Dr. Nayna Patel runs the Akanksha Infertility Clinic in Gujarat, which was the subject of the film Google Baby (2009, directed by Zippi Brand Frank). The film follows the story of an Israeli couple who were unable to pursue surrogacy because of the high expense and homophobia in local clinics. They contact Patel, who helps them remotely select a surrogate mother for a fraction of the cost. The couple ships a mixture of their sperm, as well as a friend’s egg donation, to India and face no personal questions from their removed partners in artificial insemination. Perhaps this global and remote way of obtaining a child mirrors what is demonstrated in the pregnancy game. A baby miraculously appears without the emotional or physical pains of pregnancy. The Akanksha Infertility Clinic functions in a Fordist model of production. The employees live, sleep, and eat at the clinic where their health is monitored. Once a woman agrees to become a surrogate, she must remain isolated in the clinic to ensure she refrains from sexual activity and follows the health stipulations the clinic requires. In the clinic, working as a surrogate means entering a virtual world, distinct from the rules, norms, and expectations that exist outside of it. For the duration of their pregnancy, the women are instructed to “think of your womb like a bag or a suitcase, carrying something that does not belong to you.” The surrogate mother becomes an avatar in service of the adopting parents. She is selected as a temporary body that can be partially inhabited through paid access.

Patel gives each of her clients the opportunity to customize the woman who will work as their surrogate. Assured that all the women are completely healthy, those acquiring the services of a surrogate can make cosmetic and cultural selections. Just as the pregnancy games allow young girls to project personality onto the cartoon body of a Barbie or Disney princess, adopting parents can imagine a personality for their surrogate based on simple categorical information. One woman’s file is shown in Google Baby and she is quantified as: “complexion-wheatish, caste-Hindu, education-uneducated.” None of this information seems obviously necessary to disclose., How would the woman’s skin color, level of education, or caste affect the life of the baby? Why do people purchasing surrogacy services want this information? Perhaps it is because it allows the adopting parents to visualize the woman, and her foreign world, who will represent their bodies in the process of childbirth.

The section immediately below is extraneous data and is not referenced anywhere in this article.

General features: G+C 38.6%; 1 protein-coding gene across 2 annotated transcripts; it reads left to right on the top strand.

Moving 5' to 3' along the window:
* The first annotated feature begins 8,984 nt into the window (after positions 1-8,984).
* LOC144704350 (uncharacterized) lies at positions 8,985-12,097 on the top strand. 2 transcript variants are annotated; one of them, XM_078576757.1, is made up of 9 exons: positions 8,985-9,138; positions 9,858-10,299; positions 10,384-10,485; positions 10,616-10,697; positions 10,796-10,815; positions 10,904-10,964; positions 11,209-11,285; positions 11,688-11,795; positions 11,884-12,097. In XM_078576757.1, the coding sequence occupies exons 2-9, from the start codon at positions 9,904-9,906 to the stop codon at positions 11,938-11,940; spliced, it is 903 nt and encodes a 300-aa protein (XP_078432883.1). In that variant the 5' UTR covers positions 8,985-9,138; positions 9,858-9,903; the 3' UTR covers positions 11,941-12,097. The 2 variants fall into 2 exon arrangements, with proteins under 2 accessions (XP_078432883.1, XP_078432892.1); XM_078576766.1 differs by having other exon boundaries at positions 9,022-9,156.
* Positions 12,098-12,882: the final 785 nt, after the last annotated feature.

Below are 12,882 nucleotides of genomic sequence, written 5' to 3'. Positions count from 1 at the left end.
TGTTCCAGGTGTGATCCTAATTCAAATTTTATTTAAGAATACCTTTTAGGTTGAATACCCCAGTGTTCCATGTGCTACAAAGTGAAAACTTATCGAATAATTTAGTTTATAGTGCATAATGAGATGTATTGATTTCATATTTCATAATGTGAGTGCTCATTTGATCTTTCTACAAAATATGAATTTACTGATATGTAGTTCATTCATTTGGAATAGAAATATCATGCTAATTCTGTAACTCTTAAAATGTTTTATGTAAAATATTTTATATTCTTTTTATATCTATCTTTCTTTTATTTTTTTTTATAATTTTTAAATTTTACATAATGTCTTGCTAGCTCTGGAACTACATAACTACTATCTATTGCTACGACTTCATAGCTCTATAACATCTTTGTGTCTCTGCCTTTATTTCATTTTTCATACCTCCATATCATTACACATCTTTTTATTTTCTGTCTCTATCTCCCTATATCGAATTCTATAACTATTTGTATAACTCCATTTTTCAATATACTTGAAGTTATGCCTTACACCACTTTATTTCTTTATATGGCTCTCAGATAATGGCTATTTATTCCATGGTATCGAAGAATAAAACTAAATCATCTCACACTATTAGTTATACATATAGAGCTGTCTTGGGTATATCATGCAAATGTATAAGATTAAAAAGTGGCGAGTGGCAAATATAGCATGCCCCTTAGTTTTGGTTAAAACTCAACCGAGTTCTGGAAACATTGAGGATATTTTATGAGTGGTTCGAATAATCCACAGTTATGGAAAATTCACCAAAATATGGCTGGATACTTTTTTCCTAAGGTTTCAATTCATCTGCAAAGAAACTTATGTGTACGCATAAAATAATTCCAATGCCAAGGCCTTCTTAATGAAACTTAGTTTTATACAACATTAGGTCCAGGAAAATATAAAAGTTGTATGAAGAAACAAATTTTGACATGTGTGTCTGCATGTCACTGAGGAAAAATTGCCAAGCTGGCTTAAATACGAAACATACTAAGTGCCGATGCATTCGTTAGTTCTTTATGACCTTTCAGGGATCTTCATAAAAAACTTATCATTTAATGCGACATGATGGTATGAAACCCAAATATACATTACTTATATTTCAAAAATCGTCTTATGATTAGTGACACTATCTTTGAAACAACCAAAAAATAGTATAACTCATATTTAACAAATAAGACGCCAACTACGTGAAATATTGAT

The ability to customize a surrogate is paralleled in the popular “sponsor a child” charity structure. People visit a website and personalize preferences for the child they would like to support. Like a video game avatar, a birthday can be chosen, as well as a sex, hair color, and age. These customized specifications remind me of my mother’s World of Warcraft character. For $9.99 a month, she existed as an elf with milky-blue skin that could shape-shift into a bear. In the game, the politics of physical qualifiers can be suspended as arbitrary preferences. However, when similarly structured opportunities for customization are presented in real-world relationships, the problematic elements of selective representation become more pronounced.